LOUISVILLE, Ky. (WDRB) – Questions surrounded the decision Charlie Strong made to leave the University of Louisville to coach football at Texas last January.
The first question was not about Strong's ability to coach football. His work here proved there was little to question.
No, the first question was about Strong's ability to handle coaching football at Texas, where every fan is an offensive coordinator, every trip to the convenience store is a photo opp and every 10-2 season is two games short of minimum expectations.
Strong's UT debut is Aug. 30 vs. North Texas, a game that will be carried on the Longhorn Network, but his record is already 1-0.
He is winning the public relations game. Reports from Big 12 football media days in Dallas indicate that Strong was a hit, delivering praise to former Texas coach Mack Brown while also addressing the discipline he continues to grind into a program that some had compared to a country club.
Strong has also turned to a friendly voice in the national media, Pete Thamel of Sports Illustrated, to tell the story of his growth from a kid who grew up in a house with 15 people in rural Arkansas to a coach making $5 million at one of the five best college football jobs in America.
Subscribers will start receiving their copies on Wednesday, but I've read the piece, which is titled, "Big Meets Strong," and will share five of the highlights here. The story is more about Strong's upbringing, work ethic and challenge at Texas than the work he did at Louisville in four seasons.
(Sports Illustrated is also working on a story about Strong's replacement at U of L, Bobby Petrino.)
*Strong was asked if he believes race was the primary factor when he was turned down for more than a dozen head coaching positions before U of L athletic director Tom Jurich hired him to replace Steve Kragthorpe after the 2009 season.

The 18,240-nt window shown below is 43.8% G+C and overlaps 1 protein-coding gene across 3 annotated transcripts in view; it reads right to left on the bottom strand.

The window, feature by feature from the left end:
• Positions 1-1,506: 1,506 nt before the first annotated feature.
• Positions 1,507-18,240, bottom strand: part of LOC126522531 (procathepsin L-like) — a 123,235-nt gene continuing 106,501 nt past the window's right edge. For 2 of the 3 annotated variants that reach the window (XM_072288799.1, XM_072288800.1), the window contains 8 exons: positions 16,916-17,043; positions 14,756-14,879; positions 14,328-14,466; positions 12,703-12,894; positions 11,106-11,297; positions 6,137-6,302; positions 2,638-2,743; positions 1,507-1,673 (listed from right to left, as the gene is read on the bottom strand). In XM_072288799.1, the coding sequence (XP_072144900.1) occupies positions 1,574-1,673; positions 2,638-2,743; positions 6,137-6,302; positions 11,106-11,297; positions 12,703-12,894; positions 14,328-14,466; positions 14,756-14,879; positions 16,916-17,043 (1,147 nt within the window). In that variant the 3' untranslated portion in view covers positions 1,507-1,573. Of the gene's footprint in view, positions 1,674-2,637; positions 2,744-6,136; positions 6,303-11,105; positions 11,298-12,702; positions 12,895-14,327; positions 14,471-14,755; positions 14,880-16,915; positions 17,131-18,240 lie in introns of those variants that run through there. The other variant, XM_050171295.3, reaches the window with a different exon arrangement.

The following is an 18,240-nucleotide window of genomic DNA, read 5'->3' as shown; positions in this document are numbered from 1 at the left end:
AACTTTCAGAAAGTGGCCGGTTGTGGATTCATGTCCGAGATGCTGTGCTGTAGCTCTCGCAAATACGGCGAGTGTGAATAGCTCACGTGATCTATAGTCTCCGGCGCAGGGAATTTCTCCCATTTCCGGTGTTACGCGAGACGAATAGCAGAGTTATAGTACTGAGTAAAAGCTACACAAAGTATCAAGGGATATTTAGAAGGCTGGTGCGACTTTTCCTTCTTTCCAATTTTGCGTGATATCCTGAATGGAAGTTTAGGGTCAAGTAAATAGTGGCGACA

"I didn't get hired because they didn't feel like I was (the best) candidate for their position," Strong said. "But I think everybody wanted to make it about race … I can't change who I am. For me to get where I've gotten is because I've been that person and stayed true."
*Strong also downplayed the narrative that his interracial marriage was an obstacle to his career advancement.
"If that’s who you love, that's who you love," Strong said about his 19-year marriage to his wife, Vikki. "If you start worrying about the outside and you let them run their life and your marriage, well, that's what they really want to do."
*Strong said he learned his sense of discipline from his mother, Delois Ramey, and aunt Cardia Ramey, who raised a combined 13 children, many sleeping two to a bed in Batesville, Ark. They had three foundational principles:
1. If it's not yours, don't take it.
2. If it's not nice, don't say it.
3. If you know it's not right, don't do it.
*Strong was initially reluctant to leave a graduate assistant coaching position at Henderson State for a similar job at the University of Florida. In fact, he told Henderson coach Sporty Carpenter that he did not want to leave.
"I’m not going to the University of Florida," Strong said. "Coach, I've never lived outside Arkansas."
*Although Strong has downplayed the idea that Texas will contend nationally this season, he conceded that has taken over a program with considerable individual talent.
"We have a lot of individual talent here," he said. "It’s super. I'm glad we do. But the only way our talent will ever show is if we come together as a team."